In at least some embodiments of the invention, ejection actuation mechanisms 26 may comprise a plastic button portion that mechanically couples to other mechanical components that provide the ejection functionality. Because the bezel 30, when installed, may be substantially coplanar with the side 18, the plastic button may need to be removed prior to installation of the bezel. To this same end, the card reader 28 may have a slightly shorter length L than a standard PCMCIA-based card. In particular, the PCMCIA standard length for a card is 85.6 mm. In accordance with embodiments of the invention, a card reader 28 may be slightly shorter, for example on the order of 80 mm, such that with the addition of the bezel 30 at least a portion of the front face of the bezel and the side 18 are substantially coplanar.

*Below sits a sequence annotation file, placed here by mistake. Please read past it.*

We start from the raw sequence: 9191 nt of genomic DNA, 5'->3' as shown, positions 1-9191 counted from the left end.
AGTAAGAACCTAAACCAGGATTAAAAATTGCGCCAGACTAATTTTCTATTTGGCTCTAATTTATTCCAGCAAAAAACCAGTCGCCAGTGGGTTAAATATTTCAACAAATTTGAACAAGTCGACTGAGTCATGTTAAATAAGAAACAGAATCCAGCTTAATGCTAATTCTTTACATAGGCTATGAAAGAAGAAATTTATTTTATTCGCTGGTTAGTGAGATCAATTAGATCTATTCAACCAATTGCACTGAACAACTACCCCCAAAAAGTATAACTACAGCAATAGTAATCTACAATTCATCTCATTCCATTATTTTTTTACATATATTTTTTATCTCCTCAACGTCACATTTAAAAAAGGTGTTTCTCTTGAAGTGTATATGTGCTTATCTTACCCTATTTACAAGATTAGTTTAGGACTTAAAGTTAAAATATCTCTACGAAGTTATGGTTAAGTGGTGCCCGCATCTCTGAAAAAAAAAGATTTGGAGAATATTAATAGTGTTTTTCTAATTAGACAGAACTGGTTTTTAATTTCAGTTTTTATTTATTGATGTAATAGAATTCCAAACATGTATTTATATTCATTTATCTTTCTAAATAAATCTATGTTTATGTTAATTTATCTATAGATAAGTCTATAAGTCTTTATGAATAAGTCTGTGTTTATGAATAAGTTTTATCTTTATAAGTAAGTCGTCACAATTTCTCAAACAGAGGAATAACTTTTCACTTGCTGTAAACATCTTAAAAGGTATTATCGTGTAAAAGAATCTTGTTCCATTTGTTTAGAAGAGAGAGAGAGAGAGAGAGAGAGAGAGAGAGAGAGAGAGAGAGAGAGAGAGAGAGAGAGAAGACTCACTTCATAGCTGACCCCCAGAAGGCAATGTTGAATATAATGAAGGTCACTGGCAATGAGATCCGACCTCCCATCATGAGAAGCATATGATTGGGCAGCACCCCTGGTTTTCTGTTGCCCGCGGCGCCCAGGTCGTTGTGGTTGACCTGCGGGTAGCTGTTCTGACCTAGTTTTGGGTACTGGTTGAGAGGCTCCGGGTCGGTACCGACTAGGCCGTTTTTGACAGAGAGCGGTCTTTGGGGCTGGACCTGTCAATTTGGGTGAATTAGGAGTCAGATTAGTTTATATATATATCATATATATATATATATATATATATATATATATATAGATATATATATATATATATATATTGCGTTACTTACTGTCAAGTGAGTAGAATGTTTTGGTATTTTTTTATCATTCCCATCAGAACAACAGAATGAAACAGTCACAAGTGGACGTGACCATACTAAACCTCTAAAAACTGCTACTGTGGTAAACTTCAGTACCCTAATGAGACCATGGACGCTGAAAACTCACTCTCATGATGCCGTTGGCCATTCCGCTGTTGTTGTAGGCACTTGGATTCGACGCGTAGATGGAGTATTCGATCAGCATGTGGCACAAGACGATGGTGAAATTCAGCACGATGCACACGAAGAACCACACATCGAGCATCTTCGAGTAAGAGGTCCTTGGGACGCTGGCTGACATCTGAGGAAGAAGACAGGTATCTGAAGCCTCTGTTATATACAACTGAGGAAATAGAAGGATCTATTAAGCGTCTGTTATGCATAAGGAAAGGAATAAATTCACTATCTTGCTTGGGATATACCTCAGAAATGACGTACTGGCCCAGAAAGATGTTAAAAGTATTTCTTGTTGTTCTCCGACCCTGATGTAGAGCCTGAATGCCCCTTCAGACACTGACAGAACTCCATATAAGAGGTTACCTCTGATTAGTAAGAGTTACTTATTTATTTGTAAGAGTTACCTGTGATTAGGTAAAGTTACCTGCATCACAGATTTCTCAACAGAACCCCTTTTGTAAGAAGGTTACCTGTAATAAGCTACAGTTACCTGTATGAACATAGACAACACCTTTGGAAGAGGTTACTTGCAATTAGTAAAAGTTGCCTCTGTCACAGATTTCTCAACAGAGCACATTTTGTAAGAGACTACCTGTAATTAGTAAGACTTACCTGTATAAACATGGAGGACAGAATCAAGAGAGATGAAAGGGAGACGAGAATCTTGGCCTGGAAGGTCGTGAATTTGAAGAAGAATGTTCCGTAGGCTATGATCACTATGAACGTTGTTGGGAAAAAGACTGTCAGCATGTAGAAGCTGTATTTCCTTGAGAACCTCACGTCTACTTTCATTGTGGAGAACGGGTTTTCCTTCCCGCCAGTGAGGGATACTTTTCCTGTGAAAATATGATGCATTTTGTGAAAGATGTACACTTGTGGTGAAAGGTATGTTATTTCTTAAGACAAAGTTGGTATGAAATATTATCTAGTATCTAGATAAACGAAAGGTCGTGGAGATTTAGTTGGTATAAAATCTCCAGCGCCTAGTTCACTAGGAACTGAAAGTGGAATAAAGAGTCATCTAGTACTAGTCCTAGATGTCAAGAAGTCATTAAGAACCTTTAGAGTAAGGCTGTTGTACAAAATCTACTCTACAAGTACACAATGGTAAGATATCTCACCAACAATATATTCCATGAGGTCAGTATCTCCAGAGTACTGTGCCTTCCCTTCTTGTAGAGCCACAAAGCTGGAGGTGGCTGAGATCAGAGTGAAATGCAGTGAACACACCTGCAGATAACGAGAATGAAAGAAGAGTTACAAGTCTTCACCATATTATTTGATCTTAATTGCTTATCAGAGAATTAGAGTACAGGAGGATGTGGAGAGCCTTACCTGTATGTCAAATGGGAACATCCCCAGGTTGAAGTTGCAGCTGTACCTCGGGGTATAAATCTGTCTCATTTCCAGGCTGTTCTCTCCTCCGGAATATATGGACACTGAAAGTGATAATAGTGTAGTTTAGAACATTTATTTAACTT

FIG. 3 illustrates the portable computer 10 after insertion of the card reader 28 and coupling of the bezel 30 to the card reader 28 and/or the portable computer 10. As can be seen, only once card reader and respective bezel are in place within one of the two illustrated PCMCIA slots 24. After insertion, a card reader 28 and its corresponding bezel 30 occupies one of the slots, and the extension portion 34 of the bezel 30 hides or makes inaccessible the respective ejection actuation mechanism. Thus, once installed the card reader 28 and bezel 30 become a semi-permanent fixture of the portable 10, appearing permanent to the average computer system user. If the exemplary card reader 28 is a smart card reader used as a boot verification device, a user may insert his or her smart card through the aperture 32 just prior to or during the boot process, thus enabling the reader to communicate with the smart card and verify authorization. Using a smart card reader as a boot authorization is merely exemplary. The smart card reader may be used for any currently existing or after-developed purpose, such as online transactions using the smart card for payment, securely providing personal information, and providing public and/or private keys for encrypted communications.